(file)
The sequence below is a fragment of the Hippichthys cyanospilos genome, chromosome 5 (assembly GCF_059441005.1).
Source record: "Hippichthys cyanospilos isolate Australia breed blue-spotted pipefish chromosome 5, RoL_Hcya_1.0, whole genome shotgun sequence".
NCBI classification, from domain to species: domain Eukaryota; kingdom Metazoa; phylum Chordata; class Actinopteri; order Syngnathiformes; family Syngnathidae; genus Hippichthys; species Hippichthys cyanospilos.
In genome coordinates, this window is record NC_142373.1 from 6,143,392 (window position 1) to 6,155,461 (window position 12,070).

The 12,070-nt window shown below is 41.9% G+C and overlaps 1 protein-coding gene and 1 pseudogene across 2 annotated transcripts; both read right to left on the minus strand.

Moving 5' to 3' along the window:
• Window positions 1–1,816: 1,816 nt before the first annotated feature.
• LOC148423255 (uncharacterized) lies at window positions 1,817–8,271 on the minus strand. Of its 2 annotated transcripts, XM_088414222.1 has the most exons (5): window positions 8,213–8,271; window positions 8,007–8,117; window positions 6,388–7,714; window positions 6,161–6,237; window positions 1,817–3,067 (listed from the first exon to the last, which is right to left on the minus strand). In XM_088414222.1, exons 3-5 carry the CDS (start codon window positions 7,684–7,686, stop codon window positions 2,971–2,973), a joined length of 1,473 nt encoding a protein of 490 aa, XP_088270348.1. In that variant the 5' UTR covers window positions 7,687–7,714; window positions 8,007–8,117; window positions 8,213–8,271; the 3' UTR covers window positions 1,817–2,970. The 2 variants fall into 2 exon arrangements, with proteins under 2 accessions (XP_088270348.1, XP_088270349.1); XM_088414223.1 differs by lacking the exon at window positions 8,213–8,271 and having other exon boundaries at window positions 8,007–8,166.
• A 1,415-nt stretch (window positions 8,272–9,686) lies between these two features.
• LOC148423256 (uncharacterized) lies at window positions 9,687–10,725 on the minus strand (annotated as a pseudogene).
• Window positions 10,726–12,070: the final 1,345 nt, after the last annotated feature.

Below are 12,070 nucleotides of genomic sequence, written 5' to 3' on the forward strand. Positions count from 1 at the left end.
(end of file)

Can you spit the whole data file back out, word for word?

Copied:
The sequence below is a fragment of the Hippichthys cyanospilos genome, chromosome 5 (assembly GCF_059441005.1).
Source record: "Hippichthys cyanospilos isolate Australia breed blue-spotted pipefish chromosome 5, RoL_Hcya_1.0, whole genome shotgun sequence".
NCBI classification, from domain to species: domain Eukaryota; kingdom Metazoa; phylum Chordata; class Actinopteri; order Syngnathiformes; family Syngnathidae; genus Hippichthys; species Hippichthys cyanospilos.
In genome coordinates, this window is record NC_142373.1 from 6,143,392 (window position 1) to 6,155,461 (window position 12,070).

The 12,070-nt window shown below is 41.9% G+C and overlaps 1 protein-coding gene and 1 pseudogene across 2 annotated transcripts; both read right to left on the minus strand.

Moving 5' to 3' along the window:
• Window positions 1–1,816: 1,816 nt before the first annotated feature.
• LOC148423255 (uncharacterized) lies at window positions 1,817–8,271 on the minus strand. Of its 2 annotated transcripts, XM_088414222.1 has the most exons (5): window positions 8,213–8,271; window positions 8,007–8,117; window positions 6,388–7,714; window positions 6,161–6,237; window positions 1,817–3,067 (listed from the first exon to the last, which is right to left on the minus strand). In XM_088414222.1, exons 3-5 carry the CDS (start codon window positions 7,684–7,686, stop codon window positions 2,971–2,973), a joined length of 1,473 nt encoding a protein of 490 aa, XP_088270348.1. In that variant the 5' UTR covers window positions 7,687–7,714; window positions 8,007–8,117; window positions 8,213–8,271; the 3' UTR covers window positions 1,817–2,970. The 2 variants fall into 2 exon arrangements, with proteins under 2 accessions (XP_088270348.1, XP_088270349.1); XM_088414223.1 differs by lacking the exon at window positions 8,213–8,271 and having other exon boundaries at window positions 8,007–8,166.
• A 1,415-nt stretch (window positions 8,272–9,686) lies between these two features.
• LOC148423256 (uncharacterized) lies at window positions 9,687–10,725 on the minus strand (annotated as a pseudogene).
• Window positions 10,726–12,070: the final 1,345 nt, after the last annotated feature.

Below are 12,070 nucleotides of genomic sequence, written 5' to 3' on the forward strand. Positions count from 1 at the left end.